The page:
Michigan awoke to the challenge. The Wolverine's took the ensuing kickoff and assembled a 62 yard, nine play drive in response. Raimey provided 28 of those yards with his rushes. Quarterback Dave Glinka, one of four signal callers coach Elliott used on the day, created the score with his own skills. Facing a fourth down at the Nebraska eight yard line, Glinka appeared to be trapped by the Husker defense, but the speedy Glinka found an opening on the right side and sprinted through for the score. Michigan tried to regain the momentum with a two point conversion attempt but the pass attempt slipped through the hands of receiver Harvey Chapman leaving Nebraska with a slim 7-6 lead.
The teams went to the locker rooms at halftime with no further scoring. Nebraska had played well, but they still needed more to keep things in their hands. Their plan was to turn to "Thunder" Thornton. Used sparing as a blocker in the first half the 212 pound Thornton was ready to show his All-American caliber skills in the second half. His shoulder injury kept an air of mystery around him in the weeks leading up to the Michigan game. No one outside of the Husker staff knew if Thornton would even play in the game.
Nebraska broke things open in the third period. Husker end Jim Huge out jumped three Michigan defenders to haul in a Claridge pass at the Wolverine 15 yard line to set up the Big Red's next score. Six plays later and with less than a minute left in the period Thornton took a hand off at the one yard line and leaped high over the eight-man Michigan line for a touchdown. The point-after kick was no good and Nebraska was holding on to a 13-6 lead. Nebraska was not done scoring in the third period. Husker Doug Tucker recovered a Raimey fumble giving Nebraska another shot. Claridge did the honors this time with a six yard run. The conversion attempt failed but the teams entered the final period with Nebraska holding a stunning 19-6 lead.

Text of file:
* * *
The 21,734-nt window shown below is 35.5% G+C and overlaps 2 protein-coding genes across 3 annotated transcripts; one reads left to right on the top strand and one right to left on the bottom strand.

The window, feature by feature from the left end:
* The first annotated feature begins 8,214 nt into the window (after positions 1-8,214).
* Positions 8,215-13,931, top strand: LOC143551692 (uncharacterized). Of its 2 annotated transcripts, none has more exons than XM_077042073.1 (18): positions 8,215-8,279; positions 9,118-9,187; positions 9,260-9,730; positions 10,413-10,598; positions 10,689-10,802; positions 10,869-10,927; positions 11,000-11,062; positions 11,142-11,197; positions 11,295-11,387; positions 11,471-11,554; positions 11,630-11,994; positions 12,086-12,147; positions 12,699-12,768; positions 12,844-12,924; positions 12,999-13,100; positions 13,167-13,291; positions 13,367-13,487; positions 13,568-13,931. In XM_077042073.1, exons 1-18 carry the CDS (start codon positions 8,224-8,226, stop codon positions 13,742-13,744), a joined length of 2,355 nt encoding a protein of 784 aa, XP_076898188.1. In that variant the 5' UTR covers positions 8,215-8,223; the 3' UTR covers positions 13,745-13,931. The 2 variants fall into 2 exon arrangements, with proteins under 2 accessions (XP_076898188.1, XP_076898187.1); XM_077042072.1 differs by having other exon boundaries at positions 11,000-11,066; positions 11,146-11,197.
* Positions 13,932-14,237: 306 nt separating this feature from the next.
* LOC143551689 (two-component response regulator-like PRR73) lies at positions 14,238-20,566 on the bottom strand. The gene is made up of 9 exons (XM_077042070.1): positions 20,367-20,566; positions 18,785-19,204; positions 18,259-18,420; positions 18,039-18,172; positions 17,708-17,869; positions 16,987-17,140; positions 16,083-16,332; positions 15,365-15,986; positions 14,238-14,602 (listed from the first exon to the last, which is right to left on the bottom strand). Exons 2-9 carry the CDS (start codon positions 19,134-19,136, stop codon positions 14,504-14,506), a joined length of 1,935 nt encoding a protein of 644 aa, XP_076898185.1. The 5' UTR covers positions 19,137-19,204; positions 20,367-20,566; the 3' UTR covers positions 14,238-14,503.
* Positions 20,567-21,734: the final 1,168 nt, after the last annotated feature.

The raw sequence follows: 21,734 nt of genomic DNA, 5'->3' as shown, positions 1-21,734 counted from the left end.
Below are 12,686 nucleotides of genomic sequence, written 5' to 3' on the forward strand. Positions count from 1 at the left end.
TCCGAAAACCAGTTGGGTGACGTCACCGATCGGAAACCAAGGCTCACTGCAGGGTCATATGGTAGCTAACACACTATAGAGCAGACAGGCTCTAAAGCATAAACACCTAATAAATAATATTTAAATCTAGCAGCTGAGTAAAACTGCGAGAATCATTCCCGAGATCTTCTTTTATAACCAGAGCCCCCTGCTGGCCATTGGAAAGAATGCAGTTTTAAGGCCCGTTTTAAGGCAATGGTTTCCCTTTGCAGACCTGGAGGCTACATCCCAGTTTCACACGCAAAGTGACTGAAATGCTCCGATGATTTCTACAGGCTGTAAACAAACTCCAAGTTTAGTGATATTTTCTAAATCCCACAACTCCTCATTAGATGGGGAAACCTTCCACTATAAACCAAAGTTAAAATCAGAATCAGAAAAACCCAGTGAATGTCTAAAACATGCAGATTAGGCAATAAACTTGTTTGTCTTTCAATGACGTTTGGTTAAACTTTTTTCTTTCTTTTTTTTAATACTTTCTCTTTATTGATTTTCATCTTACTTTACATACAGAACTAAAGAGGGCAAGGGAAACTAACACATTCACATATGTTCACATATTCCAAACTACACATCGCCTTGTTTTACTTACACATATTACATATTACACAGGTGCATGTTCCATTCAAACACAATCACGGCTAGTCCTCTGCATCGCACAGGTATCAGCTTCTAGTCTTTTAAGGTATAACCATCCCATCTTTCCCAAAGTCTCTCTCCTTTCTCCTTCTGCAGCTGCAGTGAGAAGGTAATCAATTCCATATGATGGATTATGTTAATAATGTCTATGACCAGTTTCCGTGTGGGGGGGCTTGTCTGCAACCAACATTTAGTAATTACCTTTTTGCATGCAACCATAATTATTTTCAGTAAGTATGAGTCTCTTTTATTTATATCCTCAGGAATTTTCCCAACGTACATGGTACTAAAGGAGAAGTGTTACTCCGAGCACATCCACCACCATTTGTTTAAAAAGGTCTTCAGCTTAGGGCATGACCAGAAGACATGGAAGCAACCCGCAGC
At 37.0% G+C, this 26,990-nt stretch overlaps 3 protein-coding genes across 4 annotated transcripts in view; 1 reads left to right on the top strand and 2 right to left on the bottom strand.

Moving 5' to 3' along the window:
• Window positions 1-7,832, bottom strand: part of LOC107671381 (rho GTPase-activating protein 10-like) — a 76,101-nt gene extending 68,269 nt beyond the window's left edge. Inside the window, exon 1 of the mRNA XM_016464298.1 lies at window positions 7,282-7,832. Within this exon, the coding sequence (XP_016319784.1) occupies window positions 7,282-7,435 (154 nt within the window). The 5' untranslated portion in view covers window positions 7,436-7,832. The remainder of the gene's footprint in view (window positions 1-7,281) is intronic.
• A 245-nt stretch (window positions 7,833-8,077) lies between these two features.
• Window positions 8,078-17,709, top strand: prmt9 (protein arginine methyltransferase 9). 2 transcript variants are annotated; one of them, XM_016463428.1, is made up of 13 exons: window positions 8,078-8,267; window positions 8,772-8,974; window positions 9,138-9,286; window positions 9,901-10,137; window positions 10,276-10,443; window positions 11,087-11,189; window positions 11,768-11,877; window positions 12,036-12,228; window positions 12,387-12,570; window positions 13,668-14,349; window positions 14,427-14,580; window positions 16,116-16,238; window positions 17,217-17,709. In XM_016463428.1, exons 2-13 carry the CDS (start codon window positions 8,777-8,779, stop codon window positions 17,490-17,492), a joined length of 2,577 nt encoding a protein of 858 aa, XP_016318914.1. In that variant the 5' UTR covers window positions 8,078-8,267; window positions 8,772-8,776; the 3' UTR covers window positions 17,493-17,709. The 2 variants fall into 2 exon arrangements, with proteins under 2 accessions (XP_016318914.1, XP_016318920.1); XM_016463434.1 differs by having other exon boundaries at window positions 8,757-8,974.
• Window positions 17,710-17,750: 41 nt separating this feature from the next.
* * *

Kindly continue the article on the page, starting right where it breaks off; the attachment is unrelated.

Michigan kept pounding away in the final 15 minutes hoping to regain control. The Wolverines notched their second score of the afternoon when halfback Dick Ridfuss crashed in from four yards out for a touchdown. With the extra point Michigan found new life as they pulled within six points. But once again it was Thornton who crushed the Michigan defense as well as their hopes.
Quarterback Claridge guided the Huskers down the field with three key passes to move to the UM 16 yard line. With 7:45 Thornton took a toss from Claridge, broke through the line and dashed into the end zone. With that run the outcome of the game became apparent and Nebraska held on for the 25-13 win.
Devaney's plan had worked. What seemed like a hopeless mismatch turned into one of the Cornhuskers biggest conquests yet.
The victory marked Nebraska's first over Michigan in four tries and was particularly sweet for Devaney. He was born in Saginaw, Michigan, attended Alma College in Michigan, and spent time as a coach with Michigan State University.
The score sheet confirmed what the final score did. Nebraska had dominated the mighty Wolverines. Nebraska out rushed Michigan (222 yards to 170), out passed them (119 yards to 83), limited Michigan's Raimey to 59 yards rushing, frustrated the Wolverine passing attack by allowing just 8 completions in 21 attempts, and forced three Michigan fumbles.
For the first time since 1952 the Huskers saw their season start off with a 2-0 record, and upon their arrival back to the Lincoln airport they saw something else they weren't used to. Twenty-five hundred fans were on hand at Lincoln Municipal Airport to welcome back their victors. The win was also enough to convince some voters in the United Press International college football poll. The Huskers were rewarded with a #16 ranking for their efforts.